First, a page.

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Cardinal Dolan stirs things up with planned GOP appearance

August 24, 2012|By Mitchell Landsberg
  • Archbishop Timothy Dolan of New York speaks during a news conference after being elected president of the U.S. Conference of Catholic Bishops on Nov. 16, 2010.
Archbishop Timothy Dolan of New York speaks during a news conference after… (Steve Ruark / Associated…)

Prayer has long had a place at national political conventions. Both parties have called on prominent pastors, priests and other religious figures to deliver convocations, benedictions and other words of spiritual uplift.

So why the uproar over Cardinal Timothy Dolan of New York offering a benediction at the Republican National Convention?

Ever since the announcement this week of Dolan's role at the convention, the blogosphere -- especially the Roman Catholic blogosphere -- has hummed with reaction, positive and negative.

Conservatives, such as blogger Thomas Peters, writing at, were delighted. "I now predict that if Mitt Romney wins the White Housein 2012 there will be a very healthy relationship between a Romney administration and the U.S. Bishops, led by a close working relationship between Cardinal Dolan and President Romney," he wrote Thursday.

But more liberal Catholics expressed dismay, suggesting that Dolan appeared to be taking sides in a partisan battle. "Dolan is playing an old game, but an increasingly dangerous one, as well," wrote the National Catholic Reporter in an editorial Friday. "In accepting the invitation to this year's Republican convention, where religion has been elevated to a major supporting role, Dolan is dragging the church and its invaluable swing voters into the midst of the fray, simultaneously allowing religion to be used as a tool of division."

The controversy prompted Dolan's spokesman, Joseph Zwilling, to issue a statement insisting that the cardinal meant nothing political by the gesture.

"It was made clear to the convention organizers ... that the Cardinal was coming only to pray not to endorse," Zwilling said in a statement issued by the archdiocese of New York, "and that he would be willing to accept a similar offer from the Democratic Party as well."

There was no similar outcry when Cardinal Roger Mahonyof Los Angeles agreed to deliver an invocation for the opening of the Democratic National Conventionin Los Angeles, nor have there been major debates over the appearances of most religious figures at conventions.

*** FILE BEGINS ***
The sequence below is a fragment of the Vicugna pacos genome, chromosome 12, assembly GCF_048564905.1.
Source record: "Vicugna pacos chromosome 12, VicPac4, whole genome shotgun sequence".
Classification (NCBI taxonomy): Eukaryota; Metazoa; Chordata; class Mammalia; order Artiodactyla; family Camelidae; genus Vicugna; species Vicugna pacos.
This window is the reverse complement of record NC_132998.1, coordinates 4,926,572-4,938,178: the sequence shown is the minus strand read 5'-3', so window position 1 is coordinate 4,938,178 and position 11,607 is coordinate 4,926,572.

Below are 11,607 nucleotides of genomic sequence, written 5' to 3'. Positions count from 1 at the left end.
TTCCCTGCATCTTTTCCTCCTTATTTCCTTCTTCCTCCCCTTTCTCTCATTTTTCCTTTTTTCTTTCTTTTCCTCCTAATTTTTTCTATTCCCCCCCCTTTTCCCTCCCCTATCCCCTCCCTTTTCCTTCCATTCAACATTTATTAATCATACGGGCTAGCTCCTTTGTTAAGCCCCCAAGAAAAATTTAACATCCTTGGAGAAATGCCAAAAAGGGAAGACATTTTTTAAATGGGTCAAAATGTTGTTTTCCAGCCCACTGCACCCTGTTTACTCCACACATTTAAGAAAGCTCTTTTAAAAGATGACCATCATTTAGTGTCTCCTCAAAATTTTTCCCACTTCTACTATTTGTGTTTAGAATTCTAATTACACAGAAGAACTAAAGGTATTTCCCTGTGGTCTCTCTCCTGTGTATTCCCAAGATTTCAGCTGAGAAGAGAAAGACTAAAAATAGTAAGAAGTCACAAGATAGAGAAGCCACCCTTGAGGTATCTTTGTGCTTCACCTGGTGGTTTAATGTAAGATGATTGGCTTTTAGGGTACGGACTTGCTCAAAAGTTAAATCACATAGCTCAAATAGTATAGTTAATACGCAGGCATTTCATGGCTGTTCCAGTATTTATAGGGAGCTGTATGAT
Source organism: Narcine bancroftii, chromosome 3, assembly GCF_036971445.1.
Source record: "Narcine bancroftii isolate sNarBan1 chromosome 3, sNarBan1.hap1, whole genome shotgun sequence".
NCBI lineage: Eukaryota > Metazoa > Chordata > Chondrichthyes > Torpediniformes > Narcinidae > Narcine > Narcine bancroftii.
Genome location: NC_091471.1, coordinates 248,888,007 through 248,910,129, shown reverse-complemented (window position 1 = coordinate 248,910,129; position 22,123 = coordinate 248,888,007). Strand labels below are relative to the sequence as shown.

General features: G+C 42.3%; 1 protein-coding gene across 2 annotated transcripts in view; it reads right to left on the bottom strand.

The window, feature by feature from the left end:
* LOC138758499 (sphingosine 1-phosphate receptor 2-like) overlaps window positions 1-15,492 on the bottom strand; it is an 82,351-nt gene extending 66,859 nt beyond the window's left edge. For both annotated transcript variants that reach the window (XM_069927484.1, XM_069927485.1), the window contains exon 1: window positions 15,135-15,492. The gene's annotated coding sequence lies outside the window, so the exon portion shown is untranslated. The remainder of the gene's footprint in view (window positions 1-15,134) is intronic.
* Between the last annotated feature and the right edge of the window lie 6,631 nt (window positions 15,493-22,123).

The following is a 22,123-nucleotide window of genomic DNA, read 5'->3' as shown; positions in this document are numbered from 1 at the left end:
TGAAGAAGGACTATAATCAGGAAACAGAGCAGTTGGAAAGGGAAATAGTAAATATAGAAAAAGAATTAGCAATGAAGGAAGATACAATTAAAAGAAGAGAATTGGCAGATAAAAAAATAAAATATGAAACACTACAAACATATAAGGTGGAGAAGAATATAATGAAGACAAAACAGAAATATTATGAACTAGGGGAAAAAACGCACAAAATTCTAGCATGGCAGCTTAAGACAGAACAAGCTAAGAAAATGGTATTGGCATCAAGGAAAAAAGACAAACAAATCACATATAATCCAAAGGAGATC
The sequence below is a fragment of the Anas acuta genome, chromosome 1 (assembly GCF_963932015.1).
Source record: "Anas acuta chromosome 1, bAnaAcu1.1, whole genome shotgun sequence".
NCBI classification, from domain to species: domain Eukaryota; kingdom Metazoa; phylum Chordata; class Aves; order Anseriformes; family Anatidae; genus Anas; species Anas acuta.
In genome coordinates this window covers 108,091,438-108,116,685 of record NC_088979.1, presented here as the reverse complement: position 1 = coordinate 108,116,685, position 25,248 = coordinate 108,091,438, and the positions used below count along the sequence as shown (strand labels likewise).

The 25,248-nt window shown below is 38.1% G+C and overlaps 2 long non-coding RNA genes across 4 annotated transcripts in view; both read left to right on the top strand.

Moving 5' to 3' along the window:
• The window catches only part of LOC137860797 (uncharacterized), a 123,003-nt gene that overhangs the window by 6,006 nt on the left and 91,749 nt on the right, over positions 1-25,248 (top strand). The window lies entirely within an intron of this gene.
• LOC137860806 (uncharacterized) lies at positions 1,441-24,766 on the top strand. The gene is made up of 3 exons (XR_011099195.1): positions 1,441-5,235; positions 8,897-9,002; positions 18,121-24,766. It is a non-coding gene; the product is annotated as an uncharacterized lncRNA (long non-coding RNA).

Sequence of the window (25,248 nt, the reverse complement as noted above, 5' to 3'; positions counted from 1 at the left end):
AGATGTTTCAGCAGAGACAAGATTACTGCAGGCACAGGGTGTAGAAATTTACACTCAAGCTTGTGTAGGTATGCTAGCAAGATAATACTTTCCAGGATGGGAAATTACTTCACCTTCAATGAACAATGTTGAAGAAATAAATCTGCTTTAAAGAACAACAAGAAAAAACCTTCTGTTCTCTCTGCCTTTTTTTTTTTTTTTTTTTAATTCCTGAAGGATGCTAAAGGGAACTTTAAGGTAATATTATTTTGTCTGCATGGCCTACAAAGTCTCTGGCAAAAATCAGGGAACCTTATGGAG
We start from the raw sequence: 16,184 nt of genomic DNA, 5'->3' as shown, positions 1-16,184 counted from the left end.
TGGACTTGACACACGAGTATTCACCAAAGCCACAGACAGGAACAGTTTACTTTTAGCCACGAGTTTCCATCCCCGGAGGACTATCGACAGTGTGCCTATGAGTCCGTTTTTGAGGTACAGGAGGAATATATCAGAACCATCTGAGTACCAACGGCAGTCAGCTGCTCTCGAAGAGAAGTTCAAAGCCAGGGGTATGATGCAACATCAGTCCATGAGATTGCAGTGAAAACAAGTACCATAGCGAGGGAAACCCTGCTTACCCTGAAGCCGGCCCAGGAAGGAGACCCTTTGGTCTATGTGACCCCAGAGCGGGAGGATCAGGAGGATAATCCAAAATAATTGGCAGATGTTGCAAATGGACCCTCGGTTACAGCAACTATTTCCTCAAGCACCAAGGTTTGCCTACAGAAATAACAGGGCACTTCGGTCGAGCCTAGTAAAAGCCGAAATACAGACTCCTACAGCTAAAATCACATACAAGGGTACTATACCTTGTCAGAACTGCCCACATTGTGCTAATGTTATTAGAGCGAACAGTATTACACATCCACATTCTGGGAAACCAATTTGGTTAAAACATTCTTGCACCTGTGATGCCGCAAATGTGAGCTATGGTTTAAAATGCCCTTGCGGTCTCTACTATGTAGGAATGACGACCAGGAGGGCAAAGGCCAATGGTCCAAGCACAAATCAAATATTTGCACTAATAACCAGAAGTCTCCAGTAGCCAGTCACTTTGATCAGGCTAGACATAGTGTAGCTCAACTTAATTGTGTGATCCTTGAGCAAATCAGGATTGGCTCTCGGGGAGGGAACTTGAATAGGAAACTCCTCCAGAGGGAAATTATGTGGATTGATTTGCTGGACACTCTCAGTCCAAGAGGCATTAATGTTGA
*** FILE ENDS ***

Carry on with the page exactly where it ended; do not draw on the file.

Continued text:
Dolan, however, may be a special case. He is, to begin with, not merely the archbishop of New York, the second-largest Catholic archdiocese in the country (next to Los Angeles). He is also head of the U.S. Conference of Catholic Bishopsand by far the most prominent Catholic prelate in the country. (Mahony, by contrast, was archbishop of the host city.)

Dolan also is no fan of President Obama's, and has been at the forefront of Catholic opposition to rules promulgated by Obama's Department of Health and Human Services that will require some religious institutions -- including Catholic schools and hospitals -- to provide free contraceptive services to their employees. Dolan sued the administration over the rule, and has generally played hardball in his rhetoric about Obama. In an interview with the Associated Press earlier this year, the cardinal said he wanted to take Obama at his word when the president said he would work with religious institutions to fine-tune the mandate, but "I do have to say it's getting harder and harder."

Then there's the political context: Catholics comprise one of the most important swing votes in American politics. Whoever wins the Catholic vote usually wins the presidency. Four years ago, a majority of Catholics voted for Obama. In a recent Gallup poll, conducted July 30-Aug. 19, Romney had a 4-percentage-point lead over Obama among Catholics.

Furthermore, the race pits two Catholic candidates, albeit at the bottom of the tickets: Vice President Joe Biden and Rep. Paul D. Ryan. The two could hardly be more different, reflecting two extreme poles of American Catholicism -- one (Biden) stressing church teachings on social justice but breaking with the church on abortion laws, the other (Ryan) stressing his opposition to abortion but incurring the church's dismay over budget plans deemed harmful to the social welfare.

As things stand now, just one of them will enter the formal stage of the general election campaign with the blessing of the country's most powerful Catholic bishop under his belt.

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